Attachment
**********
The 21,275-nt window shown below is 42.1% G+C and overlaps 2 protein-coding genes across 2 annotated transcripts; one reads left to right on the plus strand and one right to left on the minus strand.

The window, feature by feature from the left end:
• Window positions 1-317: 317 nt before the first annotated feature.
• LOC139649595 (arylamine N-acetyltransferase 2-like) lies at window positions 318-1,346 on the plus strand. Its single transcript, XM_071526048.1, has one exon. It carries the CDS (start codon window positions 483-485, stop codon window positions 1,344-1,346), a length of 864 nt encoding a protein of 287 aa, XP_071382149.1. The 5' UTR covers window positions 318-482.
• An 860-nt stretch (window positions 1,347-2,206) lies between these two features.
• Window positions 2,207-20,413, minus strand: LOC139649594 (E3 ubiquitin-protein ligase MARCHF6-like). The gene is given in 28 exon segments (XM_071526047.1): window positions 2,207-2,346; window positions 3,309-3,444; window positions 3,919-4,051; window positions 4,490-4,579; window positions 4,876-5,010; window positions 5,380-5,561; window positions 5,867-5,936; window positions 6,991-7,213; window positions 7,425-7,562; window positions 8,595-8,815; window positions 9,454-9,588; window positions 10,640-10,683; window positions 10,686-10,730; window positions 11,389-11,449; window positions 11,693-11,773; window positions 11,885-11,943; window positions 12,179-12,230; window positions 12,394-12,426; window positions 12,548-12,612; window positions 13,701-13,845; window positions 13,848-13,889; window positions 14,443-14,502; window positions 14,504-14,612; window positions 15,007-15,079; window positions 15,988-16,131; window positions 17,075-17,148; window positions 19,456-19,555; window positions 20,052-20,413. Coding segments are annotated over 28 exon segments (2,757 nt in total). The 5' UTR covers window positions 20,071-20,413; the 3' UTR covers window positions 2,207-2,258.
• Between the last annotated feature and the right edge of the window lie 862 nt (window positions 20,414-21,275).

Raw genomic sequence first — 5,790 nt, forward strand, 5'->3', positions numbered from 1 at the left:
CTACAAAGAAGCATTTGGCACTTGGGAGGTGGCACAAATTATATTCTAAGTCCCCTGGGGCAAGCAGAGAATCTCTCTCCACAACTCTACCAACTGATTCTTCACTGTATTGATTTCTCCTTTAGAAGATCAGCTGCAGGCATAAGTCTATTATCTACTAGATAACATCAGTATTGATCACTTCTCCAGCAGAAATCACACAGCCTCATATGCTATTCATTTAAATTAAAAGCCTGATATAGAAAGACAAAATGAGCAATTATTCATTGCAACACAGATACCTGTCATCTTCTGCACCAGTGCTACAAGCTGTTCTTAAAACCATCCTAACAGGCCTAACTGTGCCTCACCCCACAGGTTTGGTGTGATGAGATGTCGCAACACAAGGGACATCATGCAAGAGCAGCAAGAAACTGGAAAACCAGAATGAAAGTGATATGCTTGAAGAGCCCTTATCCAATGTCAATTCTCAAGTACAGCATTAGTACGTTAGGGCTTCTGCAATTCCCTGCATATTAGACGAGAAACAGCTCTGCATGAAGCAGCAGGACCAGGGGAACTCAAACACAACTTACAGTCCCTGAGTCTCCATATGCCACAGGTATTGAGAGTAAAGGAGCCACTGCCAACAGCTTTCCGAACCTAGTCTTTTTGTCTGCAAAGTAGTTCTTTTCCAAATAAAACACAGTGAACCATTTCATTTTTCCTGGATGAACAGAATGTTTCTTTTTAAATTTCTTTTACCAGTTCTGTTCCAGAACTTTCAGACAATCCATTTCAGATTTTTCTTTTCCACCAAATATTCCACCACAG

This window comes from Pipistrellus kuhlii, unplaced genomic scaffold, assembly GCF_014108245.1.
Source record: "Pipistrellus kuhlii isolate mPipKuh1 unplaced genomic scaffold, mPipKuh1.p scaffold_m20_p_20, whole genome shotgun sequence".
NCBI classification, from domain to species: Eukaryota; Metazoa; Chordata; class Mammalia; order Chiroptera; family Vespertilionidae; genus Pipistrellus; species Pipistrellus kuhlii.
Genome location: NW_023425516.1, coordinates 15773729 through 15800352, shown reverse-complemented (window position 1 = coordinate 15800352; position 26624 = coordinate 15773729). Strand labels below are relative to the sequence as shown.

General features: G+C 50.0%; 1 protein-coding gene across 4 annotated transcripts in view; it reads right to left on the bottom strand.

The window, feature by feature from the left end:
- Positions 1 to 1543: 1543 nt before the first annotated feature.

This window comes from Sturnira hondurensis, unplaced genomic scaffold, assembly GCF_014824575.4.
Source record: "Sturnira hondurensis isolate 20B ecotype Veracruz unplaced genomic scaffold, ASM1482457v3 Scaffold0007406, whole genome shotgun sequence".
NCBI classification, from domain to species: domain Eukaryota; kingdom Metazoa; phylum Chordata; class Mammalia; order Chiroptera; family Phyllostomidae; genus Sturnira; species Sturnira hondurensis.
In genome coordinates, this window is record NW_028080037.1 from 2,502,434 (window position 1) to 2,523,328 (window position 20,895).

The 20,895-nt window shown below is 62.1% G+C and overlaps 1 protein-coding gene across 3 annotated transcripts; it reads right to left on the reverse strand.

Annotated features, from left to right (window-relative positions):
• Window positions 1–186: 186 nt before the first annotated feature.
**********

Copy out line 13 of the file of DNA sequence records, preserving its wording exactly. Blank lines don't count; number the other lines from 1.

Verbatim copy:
Genome location: NW_023425516.1, coordinates 15773729 through 15800352, shown reverse-complemented (window position 1 = coordinate 15800352; position 26624 = coordinate 15773729). Strand labels below are relative to the sequence as shown.